Writing to Learn (and Learning to Write)

By Fred Arnold

Once the hands-on activity is done, the materials put away, even the assessment given, you might still ask yourself, have I really done enough? Do students understand the concepts? And how do you slot all that science into the school day anyhow? The answer could be writing. 

For many classes, English Language Arts is absorbing more and more of the time available for instruction. Writing about what has occurred in science class can motivate students to apply the skills that are being developed in ELA and help students process what they are learning in science. One vehicle for this is called a RAFT. RAFT stands for Role, Audience, Format and Topic, and it helps students present their ideas about the content they are studying in their own voice. Students learn to respond to writing prompts that require them to apply their learning.

Lets look at some examples. 

In the Pollination unit, students can write as if they are honeybees (Role), writing for students who are very afraid of bees (Audience). The Format would be a news story about the bees' job as members of the hive (Topic). To accomplish this, the student would have to know that stinging is fatal to a worker honeybee, and that there are many important tasks that worker bees do for the hive. By telling this in a story to be read by fearful students, the author could emphasize how counter productive it would be for honeybees to wander the landscape wantonly stinging every person they meet. What a great way for the student writer to apply what he or she has learned.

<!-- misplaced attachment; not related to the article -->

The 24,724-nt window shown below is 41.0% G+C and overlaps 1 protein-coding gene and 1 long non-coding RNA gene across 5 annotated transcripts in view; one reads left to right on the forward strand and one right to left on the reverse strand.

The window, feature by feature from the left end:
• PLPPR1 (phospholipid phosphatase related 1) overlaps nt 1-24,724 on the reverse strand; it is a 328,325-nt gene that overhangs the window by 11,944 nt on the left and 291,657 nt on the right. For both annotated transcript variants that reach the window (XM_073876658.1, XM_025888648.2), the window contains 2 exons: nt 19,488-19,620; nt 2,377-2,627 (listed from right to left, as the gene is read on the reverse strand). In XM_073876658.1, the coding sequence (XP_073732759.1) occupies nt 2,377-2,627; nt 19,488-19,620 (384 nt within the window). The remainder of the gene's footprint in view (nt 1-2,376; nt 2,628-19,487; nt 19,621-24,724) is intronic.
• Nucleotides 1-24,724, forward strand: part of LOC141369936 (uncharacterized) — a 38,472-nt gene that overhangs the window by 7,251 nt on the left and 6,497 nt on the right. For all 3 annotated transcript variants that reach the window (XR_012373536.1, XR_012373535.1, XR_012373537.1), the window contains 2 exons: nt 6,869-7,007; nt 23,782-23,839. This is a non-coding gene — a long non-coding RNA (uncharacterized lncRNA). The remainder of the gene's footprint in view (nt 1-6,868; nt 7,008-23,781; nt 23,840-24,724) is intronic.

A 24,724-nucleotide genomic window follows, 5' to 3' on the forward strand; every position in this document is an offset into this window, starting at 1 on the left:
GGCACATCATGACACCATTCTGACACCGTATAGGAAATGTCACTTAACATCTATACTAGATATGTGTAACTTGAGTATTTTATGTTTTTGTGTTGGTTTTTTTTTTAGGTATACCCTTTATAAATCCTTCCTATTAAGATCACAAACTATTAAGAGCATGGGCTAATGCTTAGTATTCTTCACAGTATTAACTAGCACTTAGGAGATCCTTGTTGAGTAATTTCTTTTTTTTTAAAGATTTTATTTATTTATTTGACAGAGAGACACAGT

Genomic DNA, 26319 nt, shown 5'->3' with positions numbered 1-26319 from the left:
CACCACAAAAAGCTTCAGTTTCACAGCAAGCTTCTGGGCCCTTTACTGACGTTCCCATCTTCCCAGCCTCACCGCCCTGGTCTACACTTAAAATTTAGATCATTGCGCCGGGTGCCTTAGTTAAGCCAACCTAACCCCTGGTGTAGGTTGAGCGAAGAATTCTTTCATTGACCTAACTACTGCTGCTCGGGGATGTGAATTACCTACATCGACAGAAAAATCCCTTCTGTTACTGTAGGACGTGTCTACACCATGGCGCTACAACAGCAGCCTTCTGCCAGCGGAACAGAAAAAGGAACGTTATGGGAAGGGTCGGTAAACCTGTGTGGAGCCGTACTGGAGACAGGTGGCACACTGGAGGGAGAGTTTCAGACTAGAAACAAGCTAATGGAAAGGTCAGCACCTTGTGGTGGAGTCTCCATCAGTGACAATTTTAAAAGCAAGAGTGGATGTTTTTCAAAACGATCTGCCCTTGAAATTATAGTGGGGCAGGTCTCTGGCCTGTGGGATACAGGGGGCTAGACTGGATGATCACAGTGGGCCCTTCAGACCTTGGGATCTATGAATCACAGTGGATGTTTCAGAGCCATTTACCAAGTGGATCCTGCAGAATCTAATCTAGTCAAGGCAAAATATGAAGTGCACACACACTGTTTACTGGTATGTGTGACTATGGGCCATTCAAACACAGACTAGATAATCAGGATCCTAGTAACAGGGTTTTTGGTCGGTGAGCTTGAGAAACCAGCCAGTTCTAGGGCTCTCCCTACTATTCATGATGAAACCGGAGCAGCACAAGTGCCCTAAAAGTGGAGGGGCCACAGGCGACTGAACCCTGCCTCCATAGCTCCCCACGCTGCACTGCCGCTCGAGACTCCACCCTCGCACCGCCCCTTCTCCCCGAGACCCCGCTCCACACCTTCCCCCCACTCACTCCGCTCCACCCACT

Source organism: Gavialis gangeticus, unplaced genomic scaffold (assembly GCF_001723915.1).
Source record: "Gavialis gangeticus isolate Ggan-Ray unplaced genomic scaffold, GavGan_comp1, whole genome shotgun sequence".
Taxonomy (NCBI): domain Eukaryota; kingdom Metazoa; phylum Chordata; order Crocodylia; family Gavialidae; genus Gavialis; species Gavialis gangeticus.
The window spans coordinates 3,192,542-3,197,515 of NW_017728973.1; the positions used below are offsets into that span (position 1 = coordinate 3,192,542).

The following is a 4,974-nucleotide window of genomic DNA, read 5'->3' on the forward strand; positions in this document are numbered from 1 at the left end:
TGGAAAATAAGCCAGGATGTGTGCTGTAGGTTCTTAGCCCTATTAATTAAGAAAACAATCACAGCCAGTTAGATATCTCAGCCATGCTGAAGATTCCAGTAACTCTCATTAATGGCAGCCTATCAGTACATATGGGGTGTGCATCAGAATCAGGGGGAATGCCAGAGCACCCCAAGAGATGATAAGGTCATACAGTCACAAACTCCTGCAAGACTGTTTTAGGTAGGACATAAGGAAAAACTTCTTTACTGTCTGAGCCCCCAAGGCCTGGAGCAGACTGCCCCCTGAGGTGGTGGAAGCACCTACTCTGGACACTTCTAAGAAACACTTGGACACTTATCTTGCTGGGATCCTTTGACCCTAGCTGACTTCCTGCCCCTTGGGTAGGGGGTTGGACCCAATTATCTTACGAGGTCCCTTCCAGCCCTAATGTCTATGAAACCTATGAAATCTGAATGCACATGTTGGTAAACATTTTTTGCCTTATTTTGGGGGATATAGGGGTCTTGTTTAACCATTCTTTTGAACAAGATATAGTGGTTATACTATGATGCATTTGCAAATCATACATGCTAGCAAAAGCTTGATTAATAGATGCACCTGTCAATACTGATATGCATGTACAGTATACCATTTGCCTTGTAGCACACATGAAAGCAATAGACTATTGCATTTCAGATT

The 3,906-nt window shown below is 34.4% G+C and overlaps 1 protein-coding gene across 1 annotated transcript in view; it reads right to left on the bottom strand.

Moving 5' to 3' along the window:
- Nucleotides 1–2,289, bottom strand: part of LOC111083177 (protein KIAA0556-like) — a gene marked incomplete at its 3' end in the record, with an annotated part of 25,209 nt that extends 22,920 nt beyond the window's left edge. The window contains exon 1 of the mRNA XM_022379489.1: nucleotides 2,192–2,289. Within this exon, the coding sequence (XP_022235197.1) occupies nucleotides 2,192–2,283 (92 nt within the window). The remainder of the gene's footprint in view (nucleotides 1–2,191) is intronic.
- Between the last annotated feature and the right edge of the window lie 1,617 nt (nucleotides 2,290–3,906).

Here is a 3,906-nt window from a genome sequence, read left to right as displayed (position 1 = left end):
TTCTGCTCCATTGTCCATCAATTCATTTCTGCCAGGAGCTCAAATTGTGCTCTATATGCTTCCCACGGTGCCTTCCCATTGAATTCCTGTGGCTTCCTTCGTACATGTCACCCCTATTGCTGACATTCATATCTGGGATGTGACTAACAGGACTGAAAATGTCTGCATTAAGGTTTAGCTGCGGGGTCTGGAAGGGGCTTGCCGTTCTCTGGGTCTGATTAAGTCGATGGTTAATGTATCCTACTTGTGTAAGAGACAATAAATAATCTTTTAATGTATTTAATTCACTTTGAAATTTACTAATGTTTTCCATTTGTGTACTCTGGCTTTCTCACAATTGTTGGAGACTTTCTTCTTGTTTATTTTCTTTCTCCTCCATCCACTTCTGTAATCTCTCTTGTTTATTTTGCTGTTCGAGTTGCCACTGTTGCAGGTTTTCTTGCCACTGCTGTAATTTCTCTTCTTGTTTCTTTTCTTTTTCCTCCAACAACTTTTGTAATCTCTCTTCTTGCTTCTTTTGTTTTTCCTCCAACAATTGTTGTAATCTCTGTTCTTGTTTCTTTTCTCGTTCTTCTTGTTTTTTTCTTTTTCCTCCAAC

Another RAFT focuses on flowers. Ask students to take the role of a flower part writing to a plant which is their employer (Audience). They should write a letter (Format) requesting a raise in pay (Topic). To do this successfully, the student would need to select a flower part, know its function and argue how this function is important to the plant. 

Students working in the Design Technology - Wheels unit could write an advertisement for one of the vehicles they designed to market its positive design features. So the Role would be car salesperson, the Audience would be prospective car buyers, the Format would be advertising copy, and the Topic would be attractive features of the car the students have designed and built. 

Any unit with an animal lends itself well to RAFT writing. Students could write autobiographies of their crayfish, brine shrimp, toad tadpoles, mealworms, or butterflies. 

How do you fit more ELA into the school day without losing your science program? Maybe you can meet the challenge by melding the two with writing tasks such as RAFTs as a way of processing hands-on activity.

View text-based website